Posted: 17th September 2019 | Back to news feed

Who would have believed trees could be so devastating to horse health? Atypical myopathy is also known as ‘sycamore poisoning’ as horses develop the condition after eating the seeds, leaves or seedlings of sycamore or box elder trees. These plants contain Hypoglycin A, which is highly toxic to horses and the disease can quickly become fatal so prevention and awareness are key.

Recognising atypical myopathy

Myopathy describes compromised muscle function. Atypical myopathy is one of the most severe attacks on muscle function as it can affect muscles of the heart and lungs as well as postural muscles that enable the horse to stand and move.

If an affected horse is to have any chance of recovery, immediate veterinary treatment is required and vets will always class atypical myopathy as an emergency. To help catch the disease early, be alert to signs of:

  • Muscle weakness, stiffness or tremors
  • Sweating
  • Lethargy and dullness
  • Laboured or rapid breathing
  • Choke or problems swallowing
  • Red or brown urine
  • Whinnying or head tossing
  • Rapid heartbeat

Atypical myopathy can be confused with colic, but in either case urgent veterinary treatment is vital. Even with treatment, there is no guarantee of survival as the damage caused by Hypoglycin A is swift and severe. Around 70-90% of horses who develop atypical myopathy do not recover.

The risk

The relationship between sycamore trees, Hypoglycin A and horses is not yet fully understood, and research is ongoing. Sycamore seeds and leaves contain varying levels of Hypoglycin A, and not all horses that are grazed where sycamore trees are present become ill. There may also be environmental factors - such as damp ground- that increase the toxicity of seeds and leaves.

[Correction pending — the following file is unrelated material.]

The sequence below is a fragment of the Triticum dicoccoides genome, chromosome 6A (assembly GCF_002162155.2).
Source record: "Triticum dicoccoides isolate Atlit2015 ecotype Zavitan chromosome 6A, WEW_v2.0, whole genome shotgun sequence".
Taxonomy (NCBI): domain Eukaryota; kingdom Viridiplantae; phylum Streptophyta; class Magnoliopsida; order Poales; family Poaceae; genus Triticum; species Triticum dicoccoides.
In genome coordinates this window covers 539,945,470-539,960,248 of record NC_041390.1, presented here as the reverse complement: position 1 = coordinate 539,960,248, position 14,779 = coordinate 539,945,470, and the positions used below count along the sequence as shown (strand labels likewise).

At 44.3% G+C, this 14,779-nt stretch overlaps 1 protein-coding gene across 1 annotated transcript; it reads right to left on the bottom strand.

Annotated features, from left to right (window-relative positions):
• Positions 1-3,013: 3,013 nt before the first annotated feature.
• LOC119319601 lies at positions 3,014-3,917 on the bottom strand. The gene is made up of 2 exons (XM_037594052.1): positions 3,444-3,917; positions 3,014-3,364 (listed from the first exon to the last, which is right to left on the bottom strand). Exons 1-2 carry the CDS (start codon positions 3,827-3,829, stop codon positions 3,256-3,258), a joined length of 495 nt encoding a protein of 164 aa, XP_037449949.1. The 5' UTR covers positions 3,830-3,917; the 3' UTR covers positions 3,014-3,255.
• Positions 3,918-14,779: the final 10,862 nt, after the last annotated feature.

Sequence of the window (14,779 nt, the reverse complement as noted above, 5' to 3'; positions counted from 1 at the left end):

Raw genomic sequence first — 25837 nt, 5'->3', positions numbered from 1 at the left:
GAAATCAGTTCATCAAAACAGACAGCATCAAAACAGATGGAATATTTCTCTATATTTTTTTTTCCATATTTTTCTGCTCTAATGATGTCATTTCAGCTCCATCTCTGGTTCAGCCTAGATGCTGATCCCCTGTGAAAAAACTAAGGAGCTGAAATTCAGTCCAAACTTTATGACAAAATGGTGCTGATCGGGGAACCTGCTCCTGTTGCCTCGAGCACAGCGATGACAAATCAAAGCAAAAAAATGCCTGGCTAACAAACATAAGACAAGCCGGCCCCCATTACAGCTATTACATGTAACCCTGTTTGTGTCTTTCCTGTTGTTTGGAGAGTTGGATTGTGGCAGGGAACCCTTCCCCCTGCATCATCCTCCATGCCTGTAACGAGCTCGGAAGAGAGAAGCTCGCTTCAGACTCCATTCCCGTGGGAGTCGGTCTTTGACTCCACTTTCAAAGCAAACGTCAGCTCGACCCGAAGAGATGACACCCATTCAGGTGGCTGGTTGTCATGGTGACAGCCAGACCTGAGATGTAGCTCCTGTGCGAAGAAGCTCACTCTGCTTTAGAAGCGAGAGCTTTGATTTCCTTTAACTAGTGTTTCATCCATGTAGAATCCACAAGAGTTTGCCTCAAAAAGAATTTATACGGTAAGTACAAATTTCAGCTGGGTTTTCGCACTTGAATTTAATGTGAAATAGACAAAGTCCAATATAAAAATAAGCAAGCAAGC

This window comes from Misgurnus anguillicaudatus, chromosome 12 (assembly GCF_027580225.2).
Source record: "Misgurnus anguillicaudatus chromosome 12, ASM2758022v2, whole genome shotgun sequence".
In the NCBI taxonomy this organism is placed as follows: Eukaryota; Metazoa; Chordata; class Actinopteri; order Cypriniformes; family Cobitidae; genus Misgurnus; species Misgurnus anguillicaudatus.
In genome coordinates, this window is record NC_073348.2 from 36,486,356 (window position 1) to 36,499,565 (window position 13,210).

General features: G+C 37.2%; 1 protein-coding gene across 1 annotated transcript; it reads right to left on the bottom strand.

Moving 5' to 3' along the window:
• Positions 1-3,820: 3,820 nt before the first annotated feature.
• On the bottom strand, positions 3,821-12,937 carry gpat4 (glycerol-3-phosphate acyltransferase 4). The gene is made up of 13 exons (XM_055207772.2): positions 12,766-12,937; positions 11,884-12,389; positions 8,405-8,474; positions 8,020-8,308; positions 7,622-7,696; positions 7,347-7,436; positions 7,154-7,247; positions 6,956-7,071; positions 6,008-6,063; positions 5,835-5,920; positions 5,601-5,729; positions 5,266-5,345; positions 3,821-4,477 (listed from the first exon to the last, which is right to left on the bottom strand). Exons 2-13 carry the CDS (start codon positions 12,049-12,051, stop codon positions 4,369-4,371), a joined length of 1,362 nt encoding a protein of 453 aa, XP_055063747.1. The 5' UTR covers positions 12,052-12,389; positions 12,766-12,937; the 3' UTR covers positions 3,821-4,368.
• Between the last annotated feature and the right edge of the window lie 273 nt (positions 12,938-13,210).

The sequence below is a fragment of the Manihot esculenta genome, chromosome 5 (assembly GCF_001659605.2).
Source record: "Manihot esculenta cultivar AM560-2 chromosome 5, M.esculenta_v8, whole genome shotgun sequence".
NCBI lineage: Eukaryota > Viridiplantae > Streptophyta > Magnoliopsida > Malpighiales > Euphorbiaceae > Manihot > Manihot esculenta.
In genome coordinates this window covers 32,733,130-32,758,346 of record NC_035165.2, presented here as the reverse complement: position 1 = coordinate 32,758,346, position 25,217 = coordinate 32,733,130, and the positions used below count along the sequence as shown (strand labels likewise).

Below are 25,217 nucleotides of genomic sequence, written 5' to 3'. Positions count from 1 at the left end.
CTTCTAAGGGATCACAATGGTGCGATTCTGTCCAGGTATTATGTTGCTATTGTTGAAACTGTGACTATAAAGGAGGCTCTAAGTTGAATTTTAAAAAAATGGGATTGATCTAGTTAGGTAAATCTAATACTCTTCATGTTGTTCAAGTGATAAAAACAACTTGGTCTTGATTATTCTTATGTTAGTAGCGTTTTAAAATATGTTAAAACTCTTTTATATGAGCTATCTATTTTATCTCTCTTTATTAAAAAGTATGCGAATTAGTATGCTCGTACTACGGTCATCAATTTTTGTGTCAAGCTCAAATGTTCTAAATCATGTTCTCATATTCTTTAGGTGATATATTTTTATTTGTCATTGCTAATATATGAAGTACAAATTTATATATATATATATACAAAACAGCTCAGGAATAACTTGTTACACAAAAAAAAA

Preventing atypical myopathy

Ensuring horses are not able to ingest sycamore or box elder trees is the best way of preventing atypical myopathy. Although the majority of cases occur in the autumn when trees shed their seeds and leaves, there is also a rise in cases during spring when seedlings emerge. It is important to think of sycamore and box elder trees as presenting a risk throughout the year.

  • Where possible, choose grazing without sycamore in close proximity
  • Check your paddocks regularly and remove all sycamore seeds, leaves and seedlings, especially after windy weather
  • Provide forage in paddocks in the autumn to reduce time spent grazing
  • Don’t overstock paddocks

For more information and to help hone your sycamore identification skills, go to Redwings’ atypical myopathy blog [link: https://www.redwings.org.uk/news-and-views/guide-to-atypical-myopathy]

 

Caring for trees

Although sycamore is not native to UK, it is now an established part of our landscape and wildlife habitats. For more information on balancing the need to preserve trees as well as protecting horse health, download a joint statement from the British Horse Society and the Arboreal Association here - [LINK: www.trees.org.uk/Trees.org.uk/media/Trees-org.uk/Documents/BHS-Atypical-Myopathy-Policy-2017_1.pdf]

Raise awareness

For any horse owners wishing to raise awareness of atypical myopathy, you can download and print a poster created by the National Equine Welfare Council (NEWC), endorsed by the British Equine Veterinary Association (BEVA). Download your copy here – [LINK: http://www.newc.co.uk/wp-content/uploads/2012/01/AMposter-rev3.pdf]

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